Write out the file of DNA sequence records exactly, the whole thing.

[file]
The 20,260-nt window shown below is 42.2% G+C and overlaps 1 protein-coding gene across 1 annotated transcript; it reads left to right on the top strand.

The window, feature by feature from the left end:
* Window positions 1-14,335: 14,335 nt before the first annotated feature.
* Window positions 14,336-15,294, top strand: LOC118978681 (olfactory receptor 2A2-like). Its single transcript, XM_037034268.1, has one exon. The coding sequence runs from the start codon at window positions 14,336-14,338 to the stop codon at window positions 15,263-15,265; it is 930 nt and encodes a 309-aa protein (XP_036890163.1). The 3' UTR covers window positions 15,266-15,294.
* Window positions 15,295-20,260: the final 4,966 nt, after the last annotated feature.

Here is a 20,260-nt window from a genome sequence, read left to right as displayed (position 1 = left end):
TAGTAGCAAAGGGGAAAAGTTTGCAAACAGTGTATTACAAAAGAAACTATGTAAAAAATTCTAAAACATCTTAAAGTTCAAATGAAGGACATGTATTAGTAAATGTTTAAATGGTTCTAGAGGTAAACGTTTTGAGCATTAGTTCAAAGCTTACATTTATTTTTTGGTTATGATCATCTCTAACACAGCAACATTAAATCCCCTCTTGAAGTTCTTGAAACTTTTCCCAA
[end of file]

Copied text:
The 20,260-nt window shown below is 42.2% G+C and overlaps 1 protein-coding gene across 1 annotated transcript; it reads left to right on the top strand.

The window, feature by feature from the left end:
* Window positions 1-14,335: 14,335 nt before the first annotated feature.
* Window positions 14,336-15,294, top strand: LOC118978681 (olfactory receptor 2A2-like). Its single transcript, XM_037034268.1, has one exon. The coding sequence runs from the start codon at window positions 14,336-14,338 to the stop codon at window positions 15,263-15,265; it is 930 nt and encodes a 309-aa protein (XP_036890163.1). The 3' UTR covers window positions 15,266-15,294.
* Window positions 15,295-20,260: the final 4,966 nt, after the last annotated feature.

Here is a 20,260-nt window from a genome sequence, read left to right as displayed (position 1 = left end):
TAGTAGCAAAGGGGAAAAGTTTGCAAACAGTGTATTACAAAAGAAACTATGTAAAAAATTCTAAAACATCTTAAAGTTCAAATGAAGGACATGTATTAGTAAATGTTTAAATGGTTCTAGAGGTAAACGTTTTGAGCATTAGTTCAAAGCTTACATTTATTTTTTGGTTATGATCATCTCTAACACAGCAACATTAAATCCCCTCTTGAAGTTCTTGAAACTTTTCCCAA